I like this line: “Fabulous calls / to duty clank.” There’s such a cold, clanking finality about it. Addicted as we are to heat and electricity, disrupting cold brings duty to a clanking halt. There will always be the child in me who loves hearing on the radio in the morning that school is closed because it snowed six inches last night (that’s all it takes in Cincinnati). You roll over and enjoy the warmth under the covers, and screw it now, let it snow. Those holes shot in the schedule mess up my classes, though; they’re a professional pain. This poem also touches on those moments in the snowy cold—world of black, white and gray, piles of dirty slush and snow in the street, trees with bare branches tangled like morning hair just off the pillow, your breath that was still warm and alive in your body a second ago dies and dissipates in frozen vapors, the snow creaks under your feet like old floorboards—and you think, how can this be the same place where warm rain dripped off of the green foliage last summer? Where you could smell the writhing soil, the breath of bushes, the cut grass of the lawn? It’s not the same place! I can’t be in the same place! And the answer, of course, is that place is a meeting of space and time. The space may be analogous, but time’s seasons have utterly progressed. Henry of course drops a woman into the memory, when he melted her honey, whispered warm things in her ear, and she leaned in his direction. It’s simple and erotic, a lovely image, filled with warmth. It reminds me of the bather at the end of Rilke’s “The Gazelle”:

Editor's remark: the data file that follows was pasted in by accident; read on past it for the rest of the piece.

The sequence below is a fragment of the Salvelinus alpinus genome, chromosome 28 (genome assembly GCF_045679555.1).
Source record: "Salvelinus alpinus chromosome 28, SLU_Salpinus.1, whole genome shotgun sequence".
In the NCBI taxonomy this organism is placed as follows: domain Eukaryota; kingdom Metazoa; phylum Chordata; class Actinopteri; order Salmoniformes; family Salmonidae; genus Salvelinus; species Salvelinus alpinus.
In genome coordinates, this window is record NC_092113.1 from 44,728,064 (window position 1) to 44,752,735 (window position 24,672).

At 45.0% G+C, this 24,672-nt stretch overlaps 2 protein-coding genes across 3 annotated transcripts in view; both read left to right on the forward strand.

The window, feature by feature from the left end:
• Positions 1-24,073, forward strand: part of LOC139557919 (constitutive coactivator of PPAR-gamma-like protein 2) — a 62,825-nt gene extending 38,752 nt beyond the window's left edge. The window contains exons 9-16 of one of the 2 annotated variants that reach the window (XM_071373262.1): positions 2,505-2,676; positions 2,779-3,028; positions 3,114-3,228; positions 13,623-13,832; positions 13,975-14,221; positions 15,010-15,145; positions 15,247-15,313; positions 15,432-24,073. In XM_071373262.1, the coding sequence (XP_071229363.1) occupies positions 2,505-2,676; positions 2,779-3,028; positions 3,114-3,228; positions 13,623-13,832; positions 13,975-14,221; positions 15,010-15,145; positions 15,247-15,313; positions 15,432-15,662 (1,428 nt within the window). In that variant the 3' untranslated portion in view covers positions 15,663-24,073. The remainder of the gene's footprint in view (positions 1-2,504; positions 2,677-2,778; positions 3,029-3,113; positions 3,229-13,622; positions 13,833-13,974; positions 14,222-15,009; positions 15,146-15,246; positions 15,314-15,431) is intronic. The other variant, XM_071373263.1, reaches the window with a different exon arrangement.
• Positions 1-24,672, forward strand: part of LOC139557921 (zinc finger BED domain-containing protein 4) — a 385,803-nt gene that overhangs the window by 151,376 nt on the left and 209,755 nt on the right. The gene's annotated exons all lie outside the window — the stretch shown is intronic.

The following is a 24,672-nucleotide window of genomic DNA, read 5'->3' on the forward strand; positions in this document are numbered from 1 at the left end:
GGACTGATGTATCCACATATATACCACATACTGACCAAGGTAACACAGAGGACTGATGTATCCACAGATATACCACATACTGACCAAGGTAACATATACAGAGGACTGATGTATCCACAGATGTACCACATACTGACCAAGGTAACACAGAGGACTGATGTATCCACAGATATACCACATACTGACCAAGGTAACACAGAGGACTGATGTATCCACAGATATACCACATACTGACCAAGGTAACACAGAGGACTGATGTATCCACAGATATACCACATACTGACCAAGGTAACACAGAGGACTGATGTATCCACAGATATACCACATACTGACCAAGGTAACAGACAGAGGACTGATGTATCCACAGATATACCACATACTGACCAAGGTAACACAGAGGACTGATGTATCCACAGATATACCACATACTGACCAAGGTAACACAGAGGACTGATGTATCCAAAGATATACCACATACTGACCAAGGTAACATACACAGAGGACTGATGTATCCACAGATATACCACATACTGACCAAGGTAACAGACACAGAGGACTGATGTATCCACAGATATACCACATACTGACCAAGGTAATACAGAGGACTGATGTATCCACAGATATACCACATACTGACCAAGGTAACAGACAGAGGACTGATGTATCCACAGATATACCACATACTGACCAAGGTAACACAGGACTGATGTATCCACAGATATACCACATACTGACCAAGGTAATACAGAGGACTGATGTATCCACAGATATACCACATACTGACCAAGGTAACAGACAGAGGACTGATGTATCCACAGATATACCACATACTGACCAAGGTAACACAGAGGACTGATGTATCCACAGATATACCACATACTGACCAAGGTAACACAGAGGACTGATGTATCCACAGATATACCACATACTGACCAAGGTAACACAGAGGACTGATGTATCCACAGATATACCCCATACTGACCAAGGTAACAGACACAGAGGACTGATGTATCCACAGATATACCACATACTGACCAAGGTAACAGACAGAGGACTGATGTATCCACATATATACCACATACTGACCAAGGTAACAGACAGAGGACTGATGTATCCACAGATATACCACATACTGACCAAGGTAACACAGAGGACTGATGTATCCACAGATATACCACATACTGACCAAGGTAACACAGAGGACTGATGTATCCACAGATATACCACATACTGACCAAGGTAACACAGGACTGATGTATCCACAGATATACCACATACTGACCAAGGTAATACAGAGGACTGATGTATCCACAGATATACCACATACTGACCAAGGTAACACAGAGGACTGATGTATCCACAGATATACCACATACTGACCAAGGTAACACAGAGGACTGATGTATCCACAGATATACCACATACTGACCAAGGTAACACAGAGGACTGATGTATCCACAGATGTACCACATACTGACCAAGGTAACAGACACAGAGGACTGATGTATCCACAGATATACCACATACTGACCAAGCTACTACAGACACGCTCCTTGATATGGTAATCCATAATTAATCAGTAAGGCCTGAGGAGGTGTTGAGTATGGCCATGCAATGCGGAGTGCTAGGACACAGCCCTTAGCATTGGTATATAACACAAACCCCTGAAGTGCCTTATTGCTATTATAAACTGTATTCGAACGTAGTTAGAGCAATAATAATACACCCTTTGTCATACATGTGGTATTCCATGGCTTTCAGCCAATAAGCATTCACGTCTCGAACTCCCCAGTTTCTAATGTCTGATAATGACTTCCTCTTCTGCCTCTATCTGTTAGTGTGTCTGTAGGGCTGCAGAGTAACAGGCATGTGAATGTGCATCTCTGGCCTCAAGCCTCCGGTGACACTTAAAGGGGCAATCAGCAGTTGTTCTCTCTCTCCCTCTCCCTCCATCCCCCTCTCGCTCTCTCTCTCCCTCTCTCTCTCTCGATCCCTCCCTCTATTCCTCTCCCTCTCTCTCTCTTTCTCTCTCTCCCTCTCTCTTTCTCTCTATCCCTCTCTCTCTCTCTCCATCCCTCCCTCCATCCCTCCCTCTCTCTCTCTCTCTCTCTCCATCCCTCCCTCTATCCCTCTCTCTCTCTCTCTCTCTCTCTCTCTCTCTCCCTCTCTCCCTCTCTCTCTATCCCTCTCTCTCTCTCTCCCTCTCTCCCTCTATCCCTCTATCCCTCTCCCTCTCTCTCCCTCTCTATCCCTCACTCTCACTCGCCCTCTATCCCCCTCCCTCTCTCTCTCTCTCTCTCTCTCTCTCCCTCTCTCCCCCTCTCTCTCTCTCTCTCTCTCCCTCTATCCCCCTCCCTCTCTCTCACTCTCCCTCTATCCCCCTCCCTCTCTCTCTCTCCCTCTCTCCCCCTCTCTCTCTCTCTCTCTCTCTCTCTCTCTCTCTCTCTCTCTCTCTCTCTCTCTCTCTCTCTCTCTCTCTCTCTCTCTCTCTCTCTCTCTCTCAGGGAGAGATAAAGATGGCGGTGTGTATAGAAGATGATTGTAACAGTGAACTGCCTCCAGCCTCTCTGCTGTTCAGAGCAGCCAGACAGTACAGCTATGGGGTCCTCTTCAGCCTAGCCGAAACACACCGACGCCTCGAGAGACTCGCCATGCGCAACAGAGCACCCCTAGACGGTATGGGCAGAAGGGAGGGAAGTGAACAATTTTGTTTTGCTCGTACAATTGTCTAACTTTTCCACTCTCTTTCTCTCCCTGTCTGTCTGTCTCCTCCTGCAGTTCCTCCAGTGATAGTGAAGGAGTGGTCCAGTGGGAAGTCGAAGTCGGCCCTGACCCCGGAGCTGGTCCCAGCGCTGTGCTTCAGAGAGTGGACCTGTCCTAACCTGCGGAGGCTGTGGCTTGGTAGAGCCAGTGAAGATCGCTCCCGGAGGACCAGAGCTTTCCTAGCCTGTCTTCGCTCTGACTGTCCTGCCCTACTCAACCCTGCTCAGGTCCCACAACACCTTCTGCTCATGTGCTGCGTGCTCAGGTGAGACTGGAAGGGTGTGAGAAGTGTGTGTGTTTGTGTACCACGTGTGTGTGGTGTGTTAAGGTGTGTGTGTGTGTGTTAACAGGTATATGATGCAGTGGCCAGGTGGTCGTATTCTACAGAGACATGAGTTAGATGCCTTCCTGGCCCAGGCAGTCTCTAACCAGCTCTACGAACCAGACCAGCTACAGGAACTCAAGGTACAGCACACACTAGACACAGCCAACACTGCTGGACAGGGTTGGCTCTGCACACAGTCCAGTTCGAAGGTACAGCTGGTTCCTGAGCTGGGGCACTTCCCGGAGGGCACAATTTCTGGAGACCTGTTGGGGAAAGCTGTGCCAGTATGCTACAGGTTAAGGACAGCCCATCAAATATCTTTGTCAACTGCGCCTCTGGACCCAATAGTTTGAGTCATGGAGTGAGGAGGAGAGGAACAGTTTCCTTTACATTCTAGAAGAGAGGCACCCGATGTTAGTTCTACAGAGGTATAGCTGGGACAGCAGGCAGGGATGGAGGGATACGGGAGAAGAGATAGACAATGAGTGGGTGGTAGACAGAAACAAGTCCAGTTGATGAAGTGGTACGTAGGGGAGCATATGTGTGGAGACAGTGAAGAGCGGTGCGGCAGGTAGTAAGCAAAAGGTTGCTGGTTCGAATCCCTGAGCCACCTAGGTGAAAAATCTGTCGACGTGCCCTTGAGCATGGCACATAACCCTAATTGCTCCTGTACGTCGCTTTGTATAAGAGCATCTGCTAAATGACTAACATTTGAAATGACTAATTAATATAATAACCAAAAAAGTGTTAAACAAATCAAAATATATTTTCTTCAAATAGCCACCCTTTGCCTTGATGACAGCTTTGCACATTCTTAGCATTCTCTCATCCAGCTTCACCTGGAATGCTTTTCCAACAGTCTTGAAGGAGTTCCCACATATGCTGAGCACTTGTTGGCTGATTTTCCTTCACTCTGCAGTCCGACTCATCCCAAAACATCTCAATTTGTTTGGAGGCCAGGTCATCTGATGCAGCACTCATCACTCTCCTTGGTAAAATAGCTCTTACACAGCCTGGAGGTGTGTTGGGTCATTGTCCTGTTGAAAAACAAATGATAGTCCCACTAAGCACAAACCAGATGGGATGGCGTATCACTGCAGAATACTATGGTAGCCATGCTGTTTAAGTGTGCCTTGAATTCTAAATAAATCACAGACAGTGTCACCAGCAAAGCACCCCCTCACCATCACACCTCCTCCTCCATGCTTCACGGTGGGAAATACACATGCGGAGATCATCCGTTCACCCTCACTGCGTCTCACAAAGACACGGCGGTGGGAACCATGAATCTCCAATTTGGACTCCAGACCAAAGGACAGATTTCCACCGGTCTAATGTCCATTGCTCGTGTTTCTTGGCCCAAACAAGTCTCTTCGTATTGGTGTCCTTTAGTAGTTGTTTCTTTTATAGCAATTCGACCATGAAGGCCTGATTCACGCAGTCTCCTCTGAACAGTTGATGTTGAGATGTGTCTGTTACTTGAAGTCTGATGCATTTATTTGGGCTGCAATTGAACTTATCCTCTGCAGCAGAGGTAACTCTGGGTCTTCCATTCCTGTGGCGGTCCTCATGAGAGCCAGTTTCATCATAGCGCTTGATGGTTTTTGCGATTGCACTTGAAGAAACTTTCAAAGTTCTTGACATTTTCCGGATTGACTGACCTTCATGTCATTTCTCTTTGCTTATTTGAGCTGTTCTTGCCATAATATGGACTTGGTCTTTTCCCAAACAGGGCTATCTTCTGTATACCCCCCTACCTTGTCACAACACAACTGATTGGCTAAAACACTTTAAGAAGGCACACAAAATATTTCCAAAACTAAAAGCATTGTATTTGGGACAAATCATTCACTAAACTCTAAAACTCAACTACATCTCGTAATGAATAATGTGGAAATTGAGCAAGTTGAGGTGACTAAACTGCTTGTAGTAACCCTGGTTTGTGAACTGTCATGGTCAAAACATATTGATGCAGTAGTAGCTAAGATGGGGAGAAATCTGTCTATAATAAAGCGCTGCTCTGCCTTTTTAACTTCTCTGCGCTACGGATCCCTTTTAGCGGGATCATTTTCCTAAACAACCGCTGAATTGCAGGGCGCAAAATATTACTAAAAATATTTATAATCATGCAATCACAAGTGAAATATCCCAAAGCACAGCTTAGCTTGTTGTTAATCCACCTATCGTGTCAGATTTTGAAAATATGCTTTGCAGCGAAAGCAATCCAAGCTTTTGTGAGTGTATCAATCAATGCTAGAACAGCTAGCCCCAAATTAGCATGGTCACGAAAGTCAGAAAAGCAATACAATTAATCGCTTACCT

as when in a green place
a bather in the woods in interrupted…
with the lake’s shine on her averted face.
Of course, in the incarcerating Asiatic cold, it’s part of that same kind of distant summer memory as well. It all adds up to a metaphoric contrast between the poet’s now—sterile and frozen and alone, even if populated by Ivy League duties—and a dreamy summery past filtered through a nostalgic scrim, with all its warmth, and women’s attentions. Flowers and fragrances, honey, and isn't it so beautiful when a woman tucks her long hair behind her ear and she leans it closer to hear your whisper?